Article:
Qualified youths and unemployment  | Youth Column

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Shannae Trotz

By Shannae Trotz  

“Attend school and take in your education, so that you could be qualified enough to get a good job”, they say. So we attended school for about 11 years aiming to pass five subjects with the inclusion of Maths and English. Some of us even attended college for an extra 2-4 years to be more qualified, only to be greeted with requirements that demand 2-5 years’ experience.

The question is, how can we garner the experience if you do not hire us? Throughout my high school years I’ve heard teachers and grown folks emphasise how important it is for us to pass CSEC so we won’t end up “sliding bus doors” or “selling water in the hot sun” but do you know what these people have that many qualified youths lack? A job.

Moreover, we often hear the chant “the youths are our future” though presently we’re being hindered and denied opportunities that will take us down that road. This is an issue that affects both the public and private sector, but when we take our human resource to sustain another nation, one which values our skills, we make the news with detailed statistics highlighting our race, district, school/college, field of study, age etc. and how us leaving to pursue a better life “cripples the economy”. What does the statistics teach us as a country? It seems nothing, since the number continues to sky rocket year in year out. They pay foreigners thousands of US dollars to do the same job the youths of our soil spent years studying to earn, they give foreigners the same jobs our qualified youths applied for, yet expect us to be okay with it. We are welcomed with open arms in developed countries though many of them could manage without our help, but we are shunned in our own country because we’re “local” or lack “experience”.


In addition, many of us have come to the realisation that our qualifications don’t even matter in some cases, it’s more about links or “who knows who”. The fact that people could be placed in jobs/careers without earning those positions and no evidence of their qualifications to back it, show how corrupt employment is and how bias it could be for the youths who aren’t “lucky” enough to have a family member or know someone in the system. A few instances, I’ve seen cleaners with degrees and highly qualified youths being supervised and managed by people who hold no more than three CSEC subjects. Not only is it embarrassing but also it is a sign of disrespect to those who made sacrifices to add value to their CV and to their names. Not forgetting to mention the mediocre salaries that we’re being offered despite all of our qualifications.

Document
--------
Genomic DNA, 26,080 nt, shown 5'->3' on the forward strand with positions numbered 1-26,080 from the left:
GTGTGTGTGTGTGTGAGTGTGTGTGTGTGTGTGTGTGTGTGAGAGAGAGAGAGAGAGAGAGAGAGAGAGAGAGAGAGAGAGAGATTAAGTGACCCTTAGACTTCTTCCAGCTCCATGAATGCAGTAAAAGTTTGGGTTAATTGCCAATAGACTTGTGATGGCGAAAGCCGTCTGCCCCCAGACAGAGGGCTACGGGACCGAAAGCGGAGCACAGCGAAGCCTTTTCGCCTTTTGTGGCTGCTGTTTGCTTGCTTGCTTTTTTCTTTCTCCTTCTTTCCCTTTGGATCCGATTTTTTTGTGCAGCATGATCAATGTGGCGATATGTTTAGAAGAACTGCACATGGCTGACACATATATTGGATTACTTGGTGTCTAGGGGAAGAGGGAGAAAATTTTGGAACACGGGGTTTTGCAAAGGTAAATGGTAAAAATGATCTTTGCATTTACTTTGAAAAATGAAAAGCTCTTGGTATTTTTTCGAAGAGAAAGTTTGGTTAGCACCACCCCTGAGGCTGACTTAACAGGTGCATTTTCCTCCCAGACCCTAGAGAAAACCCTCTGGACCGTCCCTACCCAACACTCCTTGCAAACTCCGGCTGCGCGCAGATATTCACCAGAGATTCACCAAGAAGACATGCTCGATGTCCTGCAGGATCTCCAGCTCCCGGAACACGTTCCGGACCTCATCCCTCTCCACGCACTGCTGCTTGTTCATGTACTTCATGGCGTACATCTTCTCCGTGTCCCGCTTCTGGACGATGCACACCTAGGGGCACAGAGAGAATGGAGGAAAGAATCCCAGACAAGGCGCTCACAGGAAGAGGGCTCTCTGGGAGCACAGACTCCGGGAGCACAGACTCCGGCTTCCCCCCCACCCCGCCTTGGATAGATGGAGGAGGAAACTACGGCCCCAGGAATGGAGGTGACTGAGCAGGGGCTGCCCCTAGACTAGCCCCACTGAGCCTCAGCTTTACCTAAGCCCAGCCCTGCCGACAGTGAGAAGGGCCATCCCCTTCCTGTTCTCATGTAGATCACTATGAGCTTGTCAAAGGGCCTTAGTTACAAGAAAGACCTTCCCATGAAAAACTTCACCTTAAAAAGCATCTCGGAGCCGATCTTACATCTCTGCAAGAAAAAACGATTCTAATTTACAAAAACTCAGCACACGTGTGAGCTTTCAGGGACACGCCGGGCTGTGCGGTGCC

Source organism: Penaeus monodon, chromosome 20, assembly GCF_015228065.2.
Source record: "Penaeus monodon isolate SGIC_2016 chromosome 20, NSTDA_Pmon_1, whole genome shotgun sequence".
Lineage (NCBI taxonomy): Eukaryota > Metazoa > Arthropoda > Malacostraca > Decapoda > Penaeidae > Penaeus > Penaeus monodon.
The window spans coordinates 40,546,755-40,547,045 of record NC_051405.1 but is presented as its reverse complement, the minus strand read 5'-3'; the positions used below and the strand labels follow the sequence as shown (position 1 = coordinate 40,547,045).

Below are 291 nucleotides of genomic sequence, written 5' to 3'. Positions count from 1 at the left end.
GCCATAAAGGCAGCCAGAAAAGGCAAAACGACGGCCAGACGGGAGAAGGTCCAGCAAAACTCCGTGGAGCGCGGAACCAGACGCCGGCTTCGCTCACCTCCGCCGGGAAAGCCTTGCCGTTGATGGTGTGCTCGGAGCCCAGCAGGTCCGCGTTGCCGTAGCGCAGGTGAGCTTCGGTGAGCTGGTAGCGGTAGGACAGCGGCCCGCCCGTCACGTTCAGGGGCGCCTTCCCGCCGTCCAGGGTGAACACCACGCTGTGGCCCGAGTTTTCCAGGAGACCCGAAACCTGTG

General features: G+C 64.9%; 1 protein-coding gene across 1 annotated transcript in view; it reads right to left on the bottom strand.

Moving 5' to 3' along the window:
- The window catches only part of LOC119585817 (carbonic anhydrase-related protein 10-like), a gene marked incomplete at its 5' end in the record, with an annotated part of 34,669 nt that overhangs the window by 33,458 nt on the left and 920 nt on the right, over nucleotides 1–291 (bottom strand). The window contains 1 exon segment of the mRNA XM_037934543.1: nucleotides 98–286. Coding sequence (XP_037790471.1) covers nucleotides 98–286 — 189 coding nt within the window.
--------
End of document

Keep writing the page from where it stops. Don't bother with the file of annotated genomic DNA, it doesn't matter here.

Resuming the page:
Subsequently, unemployment comes with a high level of vulnerability. This vulnerability is seen and preyed on by some deceitful employers, bosses or those who hold power in the job environment. They use their power to manipulate the young and vulnerable, by forcing them to barter their bodies for a position in their company, unable to control their sexual desires, too power drunk to even have morals, they degrade these young men and women for the benefit of themselves and not for the advancement of the company they represent. Failure to comply with their lustful and malicious orders result in being denied the job, and the position you applied for will most likely be given to someone who’s more vulnerable than you. Too many youths have been and are becoming victims of this lawlessness, it has somehow been normalized yet carries a stain that many youths choose not to speak out about.

In conclusion, it is a pity that we youths are continuously being side-lined or overlooked despite our honest attempts to contribute to the economy and further the advancement of the nation we serve. Though I understand the need for experience, this cannot be attained without providing opportunities for one to do so, I’d recommend training or mentorship programmes within these various organisations that would allow youths the chance to demonstrate the knowledge attained in their respective academic fields. To decrease the yearly brain drain statistics more attention, consideration and employment opportunities should be readily available for our youths, not forgetting the same handsome salary you are willing to bride foreigners with to work for your respected companies. Human resource is an integral assets for development, if we invest in our own without biasness or malicious requirements our youths will indeed be the future, while overtime gaining the various experiences that would be needed to master every field of Employment. (Shannae Trotz is a 19-year-old third year International Relations Students at the University of Guyana)

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